A mushroom found in a 100-million-year-old piece of amber is about 20 million years older than other known mushroom fossils.
The mushroom was spotted about a year ago in Myanmar, said George Poinar, a retired entomology professor at the University of California, Berkeley, who now lives in Corvallis, Oregon.
The ancient mushroom is especially interesting because it contains two parasites, one feeding on the mushroom and the other feeding on its fellow parasite.
"I was amazed enough with the mushroom," Poinar told The Oregonian newspaper. "But then seeing the parasites was astonishing. No one has ever seen this three-tier association before."
Amber is fossilized tree resin, a sticky substance that oozes from certain pine and legume trees. The resin has chemical properties that act as a natural embalming agent for the ancient creatures that become trapped in it.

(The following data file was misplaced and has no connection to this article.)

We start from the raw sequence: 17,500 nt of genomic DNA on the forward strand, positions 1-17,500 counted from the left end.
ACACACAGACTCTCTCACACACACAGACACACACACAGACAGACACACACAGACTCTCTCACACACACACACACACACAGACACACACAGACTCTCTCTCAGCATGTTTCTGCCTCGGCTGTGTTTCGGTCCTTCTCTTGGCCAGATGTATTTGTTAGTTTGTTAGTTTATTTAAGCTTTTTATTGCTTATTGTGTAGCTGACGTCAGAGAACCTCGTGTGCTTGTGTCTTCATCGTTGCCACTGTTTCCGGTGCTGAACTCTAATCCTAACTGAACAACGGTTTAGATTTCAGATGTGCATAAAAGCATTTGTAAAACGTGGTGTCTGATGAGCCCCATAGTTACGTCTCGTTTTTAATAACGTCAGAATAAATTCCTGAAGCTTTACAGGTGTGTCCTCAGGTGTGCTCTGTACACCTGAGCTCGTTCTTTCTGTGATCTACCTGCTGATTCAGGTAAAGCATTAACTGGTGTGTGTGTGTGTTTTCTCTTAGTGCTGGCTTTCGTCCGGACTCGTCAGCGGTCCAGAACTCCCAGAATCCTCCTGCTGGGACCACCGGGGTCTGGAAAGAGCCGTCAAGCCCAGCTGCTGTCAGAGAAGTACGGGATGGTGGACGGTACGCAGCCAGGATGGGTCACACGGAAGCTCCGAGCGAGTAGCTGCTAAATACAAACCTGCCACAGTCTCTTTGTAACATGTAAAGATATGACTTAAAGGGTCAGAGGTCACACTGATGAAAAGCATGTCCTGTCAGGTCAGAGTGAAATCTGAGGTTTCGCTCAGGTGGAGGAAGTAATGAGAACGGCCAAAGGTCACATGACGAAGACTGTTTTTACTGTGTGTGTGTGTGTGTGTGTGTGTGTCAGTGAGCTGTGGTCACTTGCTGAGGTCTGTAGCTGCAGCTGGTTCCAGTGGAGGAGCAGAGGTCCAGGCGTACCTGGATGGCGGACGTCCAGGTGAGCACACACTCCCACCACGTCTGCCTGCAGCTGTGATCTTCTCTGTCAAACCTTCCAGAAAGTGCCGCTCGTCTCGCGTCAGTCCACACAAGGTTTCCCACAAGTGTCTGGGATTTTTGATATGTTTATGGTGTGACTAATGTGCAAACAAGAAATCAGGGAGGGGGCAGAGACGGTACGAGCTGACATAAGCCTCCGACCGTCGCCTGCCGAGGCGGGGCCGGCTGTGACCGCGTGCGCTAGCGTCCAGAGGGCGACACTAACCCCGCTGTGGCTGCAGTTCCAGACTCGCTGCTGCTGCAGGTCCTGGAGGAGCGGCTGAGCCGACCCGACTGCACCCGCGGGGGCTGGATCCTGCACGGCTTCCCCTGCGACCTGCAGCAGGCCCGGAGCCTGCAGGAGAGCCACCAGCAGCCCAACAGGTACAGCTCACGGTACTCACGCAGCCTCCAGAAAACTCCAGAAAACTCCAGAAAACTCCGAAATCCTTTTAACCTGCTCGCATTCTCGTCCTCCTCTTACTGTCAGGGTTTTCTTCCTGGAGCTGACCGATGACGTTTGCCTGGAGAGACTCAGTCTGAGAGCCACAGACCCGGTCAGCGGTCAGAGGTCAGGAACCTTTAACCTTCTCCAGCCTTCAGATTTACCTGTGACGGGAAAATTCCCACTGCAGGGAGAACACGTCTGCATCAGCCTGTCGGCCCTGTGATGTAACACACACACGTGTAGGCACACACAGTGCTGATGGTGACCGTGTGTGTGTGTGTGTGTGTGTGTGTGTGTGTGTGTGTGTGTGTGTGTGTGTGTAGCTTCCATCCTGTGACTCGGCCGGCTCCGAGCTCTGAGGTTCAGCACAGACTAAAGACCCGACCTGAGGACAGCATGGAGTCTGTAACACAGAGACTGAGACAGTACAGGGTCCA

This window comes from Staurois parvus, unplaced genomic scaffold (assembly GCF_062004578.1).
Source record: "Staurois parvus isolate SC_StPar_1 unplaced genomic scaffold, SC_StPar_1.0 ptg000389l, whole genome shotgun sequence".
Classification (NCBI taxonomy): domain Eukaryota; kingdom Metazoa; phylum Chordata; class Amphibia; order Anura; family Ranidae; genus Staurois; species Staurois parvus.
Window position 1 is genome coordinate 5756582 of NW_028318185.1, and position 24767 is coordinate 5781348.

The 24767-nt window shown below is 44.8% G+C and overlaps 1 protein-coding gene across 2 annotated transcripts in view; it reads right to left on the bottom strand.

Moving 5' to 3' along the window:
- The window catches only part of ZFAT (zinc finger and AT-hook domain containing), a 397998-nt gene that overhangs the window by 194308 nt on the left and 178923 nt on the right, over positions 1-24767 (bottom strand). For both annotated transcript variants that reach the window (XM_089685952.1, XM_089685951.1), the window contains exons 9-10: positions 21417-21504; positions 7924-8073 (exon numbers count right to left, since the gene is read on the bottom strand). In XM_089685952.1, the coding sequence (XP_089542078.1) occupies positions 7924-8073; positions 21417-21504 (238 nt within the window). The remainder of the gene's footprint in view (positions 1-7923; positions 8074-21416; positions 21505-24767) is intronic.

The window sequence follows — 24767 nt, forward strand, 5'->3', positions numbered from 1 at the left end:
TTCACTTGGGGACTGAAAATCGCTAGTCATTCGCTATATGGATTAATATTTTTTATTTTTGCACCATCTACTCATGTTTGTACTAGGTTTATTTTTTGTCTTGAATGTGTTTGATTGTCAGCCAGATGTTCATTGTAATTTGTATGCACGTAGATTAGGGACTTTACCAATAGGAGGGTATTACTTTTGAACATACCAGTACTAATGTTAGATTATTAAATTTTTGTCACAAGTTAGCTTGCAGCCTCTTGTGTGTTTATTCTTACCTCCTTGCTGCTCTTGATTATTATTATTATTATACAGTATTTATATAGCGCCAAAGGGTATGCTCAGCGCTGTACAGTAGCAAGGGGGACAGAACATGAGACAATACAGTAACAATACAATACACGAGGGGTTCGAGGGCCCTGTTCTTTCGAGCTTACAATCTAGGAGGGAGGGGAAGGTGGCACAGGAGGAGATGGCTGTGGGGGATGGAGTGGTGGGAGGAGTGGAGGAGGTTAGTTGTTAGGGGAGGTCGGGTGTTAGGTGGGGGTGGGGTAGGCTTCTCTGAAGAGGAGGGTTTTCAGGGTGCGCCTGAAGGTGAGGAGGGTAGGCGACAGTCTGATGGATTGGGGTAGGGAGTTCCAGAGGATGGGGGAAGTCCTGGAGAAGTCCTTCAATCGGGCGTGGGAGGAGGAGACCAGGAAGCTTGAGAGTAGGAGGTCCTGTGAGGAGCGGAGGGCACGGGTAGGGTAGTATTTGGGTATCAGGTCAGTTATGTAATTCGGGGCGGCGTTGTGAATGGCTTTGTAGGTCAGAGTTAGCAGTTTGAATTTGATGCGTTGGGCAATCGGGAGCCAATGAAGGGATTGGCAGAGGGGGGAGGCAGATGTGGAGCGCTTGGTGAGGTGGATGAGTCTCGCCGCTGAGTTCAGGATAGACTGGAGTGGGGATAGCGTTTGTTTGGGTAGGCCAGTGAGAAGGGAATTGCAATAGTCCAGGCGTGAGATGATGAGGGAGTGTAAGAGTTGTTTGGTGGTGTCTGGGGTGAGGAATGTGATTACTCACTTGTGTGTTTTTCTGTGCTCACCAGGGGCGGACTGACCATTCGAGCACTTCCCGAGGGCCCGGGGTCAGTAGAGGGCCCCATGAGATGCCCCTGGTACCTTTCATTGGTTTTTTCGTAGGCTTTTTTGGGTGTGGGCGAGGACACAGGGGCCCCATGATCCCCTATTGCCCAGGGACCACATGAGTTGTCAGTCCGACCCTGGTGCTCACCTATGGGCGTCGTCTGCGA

"This shows how far back mushrooms - and the parasites that infect them - go," Poinar told the paper.
The ancient specimen is similar to pinwheel mushrooms that grow on the bark of modern trees, he said.
"They dotted the trees 100 million years ago, so they probably were tasty treats for the dinosaurs to nibble on," said Poinar.
Joseph Spatafora, a fungi specialist and a professor of botany and plant pathology at Oregon State University, told the newspaper that the amber discovery is significant because mushroom fossils are rare. Ancient mushrooms - the fruiting bodies of fungi - lack bones or shells, so few survive.
"So the amber specimen can give us a lot of insight to what fungal diversity was at this time in the past," Spatafora said, and gives scientists an idea about fungi's role in forest ecosystems.
Poinar and Buckley reported their discovery in the journal Mycological Research.
In a weary world of endless US military interventions, sanctions, trade tariffs and chaos, let’s pause and take stock of the shining house on the hill